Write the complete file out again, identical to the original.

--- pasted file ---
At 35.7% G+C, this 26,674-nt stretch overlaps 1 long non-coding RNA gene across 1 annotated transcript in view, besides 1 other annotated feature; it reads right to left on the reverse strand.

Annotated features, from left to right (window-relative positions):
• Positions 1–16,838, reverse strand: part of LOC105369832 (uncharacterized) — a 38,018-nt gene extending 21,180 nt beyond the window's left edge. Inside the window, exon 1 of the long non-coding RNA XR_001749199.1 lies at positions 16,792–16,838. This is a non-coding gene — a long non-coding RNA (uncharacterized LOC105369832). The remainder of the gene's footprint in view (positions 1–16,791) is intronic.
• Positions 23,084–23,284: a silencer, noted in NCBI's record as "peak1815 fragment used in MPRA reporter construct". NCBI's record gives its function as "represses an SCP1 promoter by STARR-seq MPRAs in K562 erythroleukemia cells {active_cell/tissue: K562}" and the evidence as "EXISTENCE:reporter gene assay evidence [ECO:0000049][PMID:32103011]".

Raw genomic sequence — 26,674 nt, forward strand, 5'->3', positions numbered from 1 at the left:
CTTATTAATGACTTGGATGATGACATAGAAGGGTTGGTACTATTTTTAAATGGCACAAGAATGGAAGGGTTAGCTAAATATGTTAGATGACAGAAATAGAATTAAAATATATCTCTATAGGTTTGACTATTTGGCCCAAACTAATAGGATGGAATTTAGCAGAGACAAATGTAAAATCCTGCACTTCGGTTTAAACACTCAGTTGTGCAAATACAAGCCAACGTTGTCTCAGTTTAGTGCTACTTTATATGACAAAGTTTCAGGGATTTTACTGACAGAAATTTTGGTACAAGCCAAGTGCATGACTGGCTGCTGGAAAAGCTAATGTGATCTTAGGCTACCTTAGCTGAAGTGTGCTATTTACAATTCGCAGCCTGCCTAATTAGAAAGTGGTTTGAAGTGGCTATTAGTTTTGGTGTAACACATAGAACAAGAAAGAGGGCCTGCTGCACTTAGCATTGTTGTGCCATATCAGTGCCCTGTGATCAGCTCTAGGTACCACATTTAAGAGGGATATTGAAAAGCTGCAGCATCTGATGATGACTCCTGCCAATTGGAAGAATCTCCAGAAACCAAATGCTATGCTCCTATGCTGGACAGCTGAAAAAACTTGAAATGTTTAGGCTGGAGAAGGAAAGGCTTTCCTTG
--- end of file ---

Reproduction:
At 35.7% G+C, this 26,674-nt stretch overlaps 1 long non-coding RNA gene across 1 annotated transcript in view, besides 1 other annotated feature; it reads right to left on the reverse strand.

Annotated features, from left to right (window-relative positions):
• Positions 1–16,838, reverse strand: part of LOC105369832 (uncharacterized) — a 38,018-nt gene extending 21,180 nt beyond the window's left edge. Inside the window, exon 1 of the long non-coding RNA XR_001749199.1 lies at positions 16,792–16,838. This is a non-coding gene — a long non-coding RNA (uncharacterized LOC105369832). The remainder of the gene's footprint in view (positions 1–16,791) is intronic.
• Positions 23,084–23,284: a silencer, noted in NCBI's record as "peak1815 fragment used in MPRA reporter construct". NCBI's record gives its function as "represses an SCP1 promoter by STARR-seq MPRAs in K562 erythroleukemia cells {active_cell/tissue: K562}" and the evidence as "EXISTENCE:reporter gene assay evidence [ECO:0000049][PMID:32103011]".

Raw genomic sequence — 26,674 nt, forward strand, 5'->3', positions numbered from 1 at the left:
CTTATTAATGACTTGGATGATGACATAGAAGGGTTGGTACTATTTTTAAATGGCACAAGAATGGAAGGGTTAGCTAAATATGTTAGATGACAGAAATAGAATTAAAATATATCTCTATAGGTTTGACTATTTGGCCCAAACTAATAGGATGGAATTTAGCAGAGACAAATGTAAAATCCTGCACTTCGGTTTAAACACTCAGTTGTGCAAATACAAGCCAACGTTGTCTCAGTTTAGTGCTACTTTATATGACAAAGTTTCAGGGATTTTACTGACAGAAATTTTGGTACAAGCCAAGTGCATGACTGGCTGCTGGAAAAGCTAATGTGATCTTAGGCTACCTTAGCTGAAGTGTGCTATTTACAATTCGCAGCCTGCCTAATTAGAAAGTGGTTTGAAGTGGCTATTAGTTTTGGTGTAACACATAGAACAAGAAAGAGGGCCTGCTGCACTTAGCATTGTTGTGCCATATCAGTGCCCTGTGATCAGCTCTAGGTACCACATTTAAGAGGGATATTGAAAAGCTGCAGCATCTGATGATGACTCCTGCCAATTGGAAGAATCTCCAGAAACCAAATGCTATGCTCCTATGCTGGACAGCTGAAAAAACTTGAAATGTTTAGGCTGGAGAAGGAAAGGCTTTCCTTG